17 + 17 + 17
100
100.00
600 × 2−1 × 3−1.0
50 + 50
33 + 33 + 33
200
200.00
600 × 20 × 3−1.0
100 + 100
67 + 67 + 67
400
400.00
600 × 2+1 × 3−1.0
200 + 200
133 + 133 + 133
3−0.5 43
43.30
600 × 2−3 × 3−0.5
22 + 22
14 + 14 + 14
87
86.60
600 × 2−2 × 3−0.5
43 + 43
29 + 29 + 29
173
173.21
600 × 2−1 × 3−0.5
87 + 87
58 + 58 + 58
346
346.41
600 × 20 × 3−0.5
173 + 173
115 + 115 + 115
693
692.82
600 × 2+1 × 3−0.5
346 + 346
231 + 231 + 231
30 75
75.00
600 × 2−3 × 30
38 + 38
25 + 25 + 25
150
150.00
600 × 2−2 × 30
75 + 75
50 + 50 + 50
300
300.00
600 × 2−1 × 30
150 + 150
100 + 100 + 100
600
600.00
600 × 20 × 30
300 + 300
200 + 200 + 200
1200
1200.00
600 × 2+1 × 30
600 + 600
400 + 400 + 400
3+0.5 130
129.90
600 × 2−3 × 3+0.5
65 + 65
43 + 43 + 43
260
259.81
600 × 2−2 × 3+0.5
130 + 130
87 + 87 + 87
520
519.62
600 × 2−1 × 3+0.5
260 + 260
173 + 173 + 173
1039
1039.23
600 × 20 × 3+0.5
520 + 520
346 + 346 + 346
2078
2078.46
600 × 2+1 × 3+0.5
1039 + 1039
693 + 693 + 693

The table is two-dimensional in structure, in contrast to the primary series of the 45° system and the alpha series of the 36° system, which are one-dimensional.

Feasible lengths run from about 40mm to 800mm, but others are included to make the pattern clearer; the table can easily be extended to higher or lower powers of 2 or √3. Such extension will however reveal the inconvenient fact that, because √3 ÷ 2 is irrational, the quantity of lengths that can be produced in the feasible range is unbounded. Even more, the set of numbers obtainable by extending table 28-B are dense among the reals. What this means is that any nonnegative real number can be approximated arbitrarily closely by a number of the form 600 × 2m × 3n÷2, with m and n integer.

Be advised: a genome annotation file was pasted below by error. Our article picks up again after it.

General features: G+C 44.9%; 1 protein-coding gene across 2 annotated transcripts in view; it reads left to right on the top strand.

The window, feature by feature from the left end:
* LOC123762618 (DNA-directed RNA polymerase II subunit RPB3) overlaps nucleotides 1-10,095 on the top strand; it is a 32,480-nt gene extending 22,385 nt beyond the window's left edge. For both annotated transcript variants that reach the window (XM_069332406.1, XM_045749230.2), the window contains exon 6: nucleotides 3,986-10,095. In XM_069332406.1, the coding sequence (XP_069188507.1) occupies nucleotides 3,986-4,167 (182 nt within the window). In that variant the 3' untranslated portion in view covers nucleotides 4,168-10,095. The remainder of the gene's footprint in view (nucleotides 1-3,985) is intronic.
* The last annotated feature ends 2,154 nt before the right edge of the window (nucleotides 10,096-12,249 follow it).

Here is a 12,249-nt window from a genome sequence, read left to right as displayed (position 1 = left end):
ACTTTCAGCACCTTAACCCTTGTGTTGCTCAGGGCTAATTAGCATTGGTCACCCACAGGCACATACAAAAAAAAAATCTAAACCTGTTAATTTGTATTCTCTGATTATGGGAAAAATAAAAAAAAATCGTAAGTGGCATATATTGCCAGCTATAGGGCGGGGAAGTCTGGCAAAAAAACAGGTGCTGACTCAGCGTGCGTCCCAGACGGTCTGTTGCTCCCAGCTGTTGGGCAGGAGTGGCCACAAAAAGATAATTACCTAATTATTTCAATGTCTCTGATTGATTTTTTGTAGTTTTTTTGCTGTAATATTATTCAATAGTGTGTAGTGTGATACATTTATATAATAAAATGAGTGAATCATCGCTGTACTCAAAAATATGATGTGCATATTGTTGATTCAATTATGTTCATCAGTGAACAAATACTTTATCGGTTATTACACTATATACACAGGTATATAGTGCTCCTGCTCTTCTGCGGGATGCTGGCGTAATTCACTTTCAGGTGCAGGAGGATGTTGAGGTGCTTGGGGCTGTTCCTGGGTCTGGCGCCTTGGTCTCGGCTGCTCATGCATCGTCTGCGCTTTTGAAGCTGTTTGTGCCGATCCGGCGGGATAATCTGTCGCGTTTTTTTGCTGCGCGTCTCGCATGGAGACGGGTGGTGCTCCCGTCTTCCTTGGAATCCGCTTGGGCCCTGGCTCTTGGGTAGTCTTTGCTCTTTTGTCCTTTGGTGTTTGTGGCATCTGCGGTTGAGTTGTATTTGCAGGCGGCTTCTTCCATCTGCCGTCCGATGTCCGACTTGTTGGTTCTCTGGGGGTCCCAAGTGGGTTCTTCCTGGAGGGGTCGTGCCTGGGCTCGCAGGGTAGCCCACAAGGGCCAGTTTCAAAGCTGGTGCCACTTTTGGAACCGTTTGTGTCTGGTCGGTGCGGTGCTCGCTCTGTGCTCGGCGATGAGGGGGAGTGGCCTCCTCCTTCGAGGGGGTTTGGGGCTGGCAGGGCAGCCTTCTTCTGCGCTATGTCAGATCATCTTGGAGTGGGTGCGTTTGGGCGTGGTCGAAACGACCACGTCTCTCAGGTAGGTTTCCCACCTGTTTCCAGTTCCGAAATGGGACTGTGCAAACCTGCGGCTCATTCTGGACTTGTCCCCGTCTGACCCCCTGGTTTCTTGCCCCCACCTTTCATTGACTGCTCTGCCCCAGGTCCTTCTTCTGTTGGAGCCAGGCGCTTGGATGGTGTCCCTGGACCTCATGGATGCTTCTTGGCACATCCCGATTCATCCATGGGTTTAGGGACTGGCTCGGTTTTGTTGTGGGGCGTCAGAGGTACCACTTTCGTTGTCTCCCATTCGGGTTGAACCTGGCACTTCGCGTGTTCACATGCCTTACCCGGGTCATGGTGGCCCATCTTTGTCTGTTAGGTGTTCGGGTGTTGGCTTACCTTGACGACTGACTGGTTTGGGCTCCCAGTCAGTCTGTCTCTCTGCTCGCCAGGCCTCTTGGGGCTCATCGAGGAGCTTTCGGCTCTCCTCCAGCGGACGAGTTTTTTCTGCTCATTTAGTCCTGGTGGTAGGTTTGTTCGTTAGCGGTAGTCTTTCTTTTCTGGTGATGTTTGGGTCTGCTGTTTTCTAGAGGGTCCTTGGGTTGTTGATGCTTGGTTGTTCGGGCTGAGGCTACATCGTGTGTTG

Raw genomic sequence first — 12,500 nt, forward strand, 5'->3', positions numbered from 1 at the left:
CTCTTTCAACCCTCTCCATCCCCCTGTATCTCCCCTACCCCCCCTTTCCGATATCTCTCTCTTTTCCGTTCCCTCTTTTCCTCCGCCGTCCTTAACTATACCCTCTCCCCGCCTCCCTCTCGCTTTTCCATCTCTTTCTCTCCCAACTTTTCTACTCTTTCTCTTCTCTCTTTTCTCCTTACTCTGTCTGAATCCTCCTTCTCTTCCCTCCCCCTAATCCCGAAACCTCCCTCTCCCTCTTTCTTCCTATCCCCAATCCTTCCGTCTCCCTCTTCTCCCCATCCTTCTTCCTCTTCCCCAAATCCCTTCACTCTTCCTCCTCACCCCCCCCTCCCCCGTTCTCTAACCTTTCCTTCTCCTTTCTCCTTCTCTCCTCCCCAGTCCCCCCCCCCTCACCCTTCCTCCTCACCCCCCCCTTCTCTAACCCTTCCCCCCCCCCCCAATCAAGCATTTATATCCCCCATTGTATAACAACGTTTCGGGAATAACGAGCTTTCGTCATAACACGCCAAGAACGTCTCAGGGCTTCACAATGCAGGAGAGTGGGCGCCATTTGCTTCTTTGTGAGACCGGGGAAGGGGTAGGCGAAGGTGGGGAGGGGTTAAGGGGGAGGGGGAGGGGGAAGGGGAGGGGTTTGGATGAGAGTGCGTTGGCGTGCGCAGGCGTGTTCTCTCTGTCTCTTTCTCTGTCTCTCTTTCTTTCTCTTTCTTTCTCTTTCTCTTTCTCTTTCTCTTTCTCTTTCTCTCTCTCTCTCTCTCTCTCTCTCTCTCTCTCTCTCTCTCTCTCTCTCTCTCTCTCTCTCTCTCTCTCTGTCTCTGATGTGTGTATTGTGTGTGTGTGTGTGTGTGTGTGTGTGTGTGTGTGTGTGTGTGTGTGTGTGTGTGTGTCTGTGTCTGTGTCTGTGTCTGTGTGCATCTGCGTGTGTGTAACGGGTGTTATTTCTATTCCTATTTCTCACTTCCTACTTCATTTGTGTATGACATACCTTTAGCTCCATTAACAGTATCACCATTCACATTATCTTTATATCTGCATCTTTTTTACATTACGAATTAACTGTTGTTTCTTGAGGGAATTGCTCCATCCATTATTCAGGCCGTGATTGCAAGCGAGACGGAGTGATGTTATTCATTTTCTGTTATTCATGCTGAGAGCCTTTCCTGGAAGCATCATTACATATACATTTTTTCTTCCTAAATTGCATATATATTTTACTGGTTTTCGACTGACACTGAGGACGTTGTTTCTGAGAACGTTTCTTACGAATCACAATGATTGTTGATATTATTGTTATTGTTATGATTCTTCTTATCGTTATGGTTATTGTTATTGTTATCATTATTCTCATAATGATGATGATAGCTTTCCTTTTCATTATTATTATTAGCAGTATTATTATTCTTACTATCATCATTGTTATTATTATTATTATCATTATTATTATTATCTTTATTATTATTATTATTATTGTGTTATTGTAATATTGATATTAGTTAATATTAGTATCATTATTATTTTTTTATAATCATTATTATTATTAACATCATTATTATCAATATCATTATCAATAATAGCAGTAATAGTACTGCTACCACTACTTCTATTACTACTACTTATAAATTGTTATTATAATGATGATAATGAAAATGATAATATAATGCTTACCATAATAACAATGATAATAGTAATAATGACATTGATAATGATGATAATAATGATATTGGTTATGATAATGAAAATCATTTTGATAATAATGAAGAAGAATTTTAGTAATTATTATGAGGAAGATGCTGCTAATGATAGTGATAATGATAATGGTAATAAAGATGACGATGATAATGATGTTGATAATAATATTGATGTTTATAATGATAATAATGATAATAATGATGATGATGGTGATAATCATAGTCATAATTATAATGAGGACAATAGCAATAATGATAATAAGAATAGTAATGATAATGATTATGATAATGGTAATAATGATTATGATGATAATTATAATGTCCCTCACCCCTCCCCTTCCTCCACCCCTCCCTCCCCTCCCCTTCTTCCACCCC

Of some mitigation is that any segment may be partitioned into two or three equal lengths: this aids in reducing the number of different lengths needed for practical use. Unfortunately, no small selection of the possible values is conspicuous as a working subset.

29. Figure-eights. Of these, there are five that are fundamental.  Figure 29-111 curved segments per lobe 161 = 600 × tan15° ≠ 600 × 2m × 3n÷2 Figure 29-210 curved segments per lobe 346 = 600 × tan30° = 600 × 20 × 3−0.5  Figure 29-39 curved segments per lobe 600 = 600 × tan45° = 600 × 20 × 30 Figure 29-48 curved segments per lobe 1039 = 600 × tan60° = 600 × 20 × 3+0.5 Figure 29-57 curved segments per lobe 2239 = 600 × tan75° = 600 × 2+1 × 30 + 600 × 20 × 3+0.5

The following layouts substitute shorter segments for longer ones:  Figure 29-6variant of 29-3 Figure 29-7variant of 29-4

The crossing piece in 29-7 is the same as that of 29-2. Although not illustrated, similar decompositions can be devised for the layout of figure 29-5 because 2239 = 1200 + 1039, both of which addends are found in table 28-B. An example is the breakdown 2239 = 1039 + 161 + 1039, which uses the same crossing as 29-1.

The length of the segments in the crossing of figure 29-1 is not an entry in table 28-B; rather, it is the difference between two entries: 161 = 1200 − 1039. Whether this distance might be the sum of finitely many entries is not yet known. In any case, pieces much shorter would not clear each other, because the minimum length is 149.28mm [= 40 ÷ tan15°].

Home
Previous — 36° system, part two